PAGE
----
BY NICK POWELL FOR THE NEW YORK TIMES DENVER — Black activists and celebrities alike gathered this morning at the Movies With A Message Brunch at Earl’s Restaurant in downtown Denver to celebrate the progress made by Senator Barack Obama in his quest for the White House. But while the theme of the party was celebrating the past, Oscar-nominated director and producer Spike Lee focused on the present, particularly the sometimes-tenuous relationship between the hip-hop community and the Obama campaign.

Mr. Lee, who has often uses hip-hop music and casts hip-hop stars in his films, said that rappers should, well, feel free to mince their too-hot words at such a crucial time in American politics. In particular, the platinum-selling artist Ludacris referred to Senator Clinton as an “irrelevant” epithet and attacked Senator John McCain with the line, “Paint the White House black and I’m sure that’s got ‘em terrified/ McCain don’t belong in any chair unless he’s paralyzed.”

For good measure, he referred to President Bush as “mentally handicapped.”

“They gotta realize what they’re doing,” Mr. Lee said of the rappers, as he stood on the carpet outside Earl’s Restaurant, as tourists snapped his photo on their cell phones. “It can’t be about censorship, but they’ve gotta ask themselves is there anything McCain can turn around and use against the campaign. No one wants to be the person who hurts the campaign.” MORE

EDITOR’S NOTE: Astute readers will remember the precocious yeoman-like political coverage provided by intern-to-the-stars Nick Powell. The New York Times did and they asked him to go to Denver with his dad, who covers the presidential campaign for the Grey Lady. Basically they said, ‘How’d you like to go to Denver with your pop, work for us as a news assistant and during your down time you can post to your cute little blog thingee?’ And so he shall. All next week, Nick will be providing Phawker readers with Live & Direct dispatches from the Democratic National Convention. You lucky ducks!


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EPITAPH: You’ll Be Sorry When The Right Doesn’t Have Ted Kennedy To Kick Around Anymore

StJohnAvatarCROPPED_1_1.jpgBY SAINT JOHN BARNED-SMITH This is coming from the wrong correspondent, of course, (I only care about swimming) but I am from Massachusetts. And as such, I’m calling in Beantown privilege to talk about Ted Kennedy. It’s strange to think of Massachusetts without a serious Kennedy in office – without an old school liberal powerhouse like Ted. Kennedy, as you may or may not know, has served in the US Senate since 1962. In 1960, JFK vacated his Senate to run for president, but in a moment of old boyism that would only work in MA, the governor appointed a Kennedy family friend to hold the seat until Ted turned 30, the minimum age for a U.S. Senator.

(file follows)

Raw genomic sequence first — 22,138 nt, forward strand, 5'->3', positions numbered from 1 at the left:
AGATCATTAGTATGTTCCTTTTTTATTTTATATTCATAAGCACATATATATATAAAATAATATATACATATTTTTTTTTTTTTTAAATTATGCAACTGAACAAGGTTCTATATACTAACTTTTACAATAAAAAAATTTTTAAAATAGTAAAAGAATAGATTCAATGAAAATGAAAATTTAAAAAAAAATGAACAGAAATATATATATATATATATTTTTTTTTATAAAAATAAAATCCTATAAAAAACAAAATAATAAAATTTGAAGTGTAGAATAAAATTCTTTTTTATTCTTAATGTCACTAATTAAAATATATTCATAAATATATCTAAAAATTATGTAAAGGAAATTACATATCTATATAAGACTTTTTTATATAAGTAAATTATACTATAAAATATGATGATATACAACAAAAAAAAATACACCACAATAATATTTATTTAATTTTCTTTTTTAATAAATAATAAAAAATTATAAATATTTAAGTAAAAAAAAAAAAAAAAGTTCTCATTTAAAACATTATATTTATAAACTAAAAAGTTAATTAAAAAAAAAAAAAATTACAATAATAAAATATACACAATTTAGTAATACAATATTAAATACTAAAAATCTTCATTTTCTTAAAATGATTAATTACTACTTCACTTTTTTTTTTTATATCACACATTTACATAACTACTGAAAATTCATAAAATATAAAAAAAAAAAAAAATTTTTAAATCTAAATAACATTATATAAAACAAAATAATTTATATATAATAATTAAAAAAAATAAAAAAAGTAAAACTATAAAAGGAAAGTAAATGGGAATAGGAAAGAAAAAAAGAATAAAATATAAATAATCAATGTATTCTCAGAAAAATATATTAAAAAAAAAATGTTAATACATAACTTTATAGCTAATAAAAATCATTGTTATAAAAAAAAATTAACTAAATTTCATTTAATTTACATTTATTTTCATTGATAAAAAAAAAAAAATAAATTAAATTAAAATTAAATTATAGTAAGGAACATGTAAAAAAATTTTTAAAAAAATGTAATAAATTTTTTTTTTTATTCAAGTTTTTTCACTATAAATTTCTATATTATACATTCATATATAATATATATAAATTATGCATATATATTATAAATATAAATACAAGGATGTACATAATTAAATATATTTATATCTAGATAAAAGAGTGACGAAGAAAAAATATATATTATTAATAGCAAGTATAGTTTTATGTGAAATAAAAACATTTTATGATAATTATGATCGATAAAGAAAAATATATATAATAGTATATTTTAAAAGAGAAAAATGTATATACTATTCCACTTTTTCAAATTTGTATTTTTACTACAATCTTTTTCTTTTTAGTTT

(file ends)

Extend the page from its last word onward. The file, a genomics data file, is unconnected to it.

As such, Kennedy is now second in seniority only to Robert Byrd of West Virginia. And to most ofobamakennedy_1.jpg Massachusetts, he couldn’t lose an election even if he pissed on the Pope and spat on the Irish flag. Unlike his brothers, Ted was not snuffed out in his prime, and so his indiscretions, mistakes, and faults had consequences. While JFK’s many dalliances are an open secret Jack never had to answer for, the tragedy at Chappaquiddick, his many liaisons, and his drinking have long been a matter of public record, for which he had to answer to the voters of Massachusetts every four years. And every four years the people of Massachusetts said: You are forgiven.

Now, his days are numbered. I wouldn’t even have written this piece, until I saw a Boston Herald piece entitled “The Lion Roars Again.” During his speech Monday night, in a massive endorsement of Barack Obama, he said “Yes we can, and finally, yes, we will!” Kennedy challenged nation to believe in Obama’s aspirations for a better America the same way they believed in his brother when he said, quite improbably when you think about it, ‘let’s go to the moon.’ Whether or not you agree with Kennedy, you cannot deny his legacy. He’s led the fight on LGBT rights, on education, on healthcare, on immigration, on gun control, on the minimum wage, on the environment, and on financial aid for students. He’s become the whipping boy of the Republican party, and endured unimaginable personal tragedy and public humiliation. But partisan politics aside, Kennedy he will be remembered as one of the most heroic, flawed, and wounded leaders of the last 40 years. And when his time finally comes, the torch will truly have been passed to a new generation and the keys to Camelot will be handed to the Obamas. May God have mercy on them.

THE BEE GEES: Massachusetts

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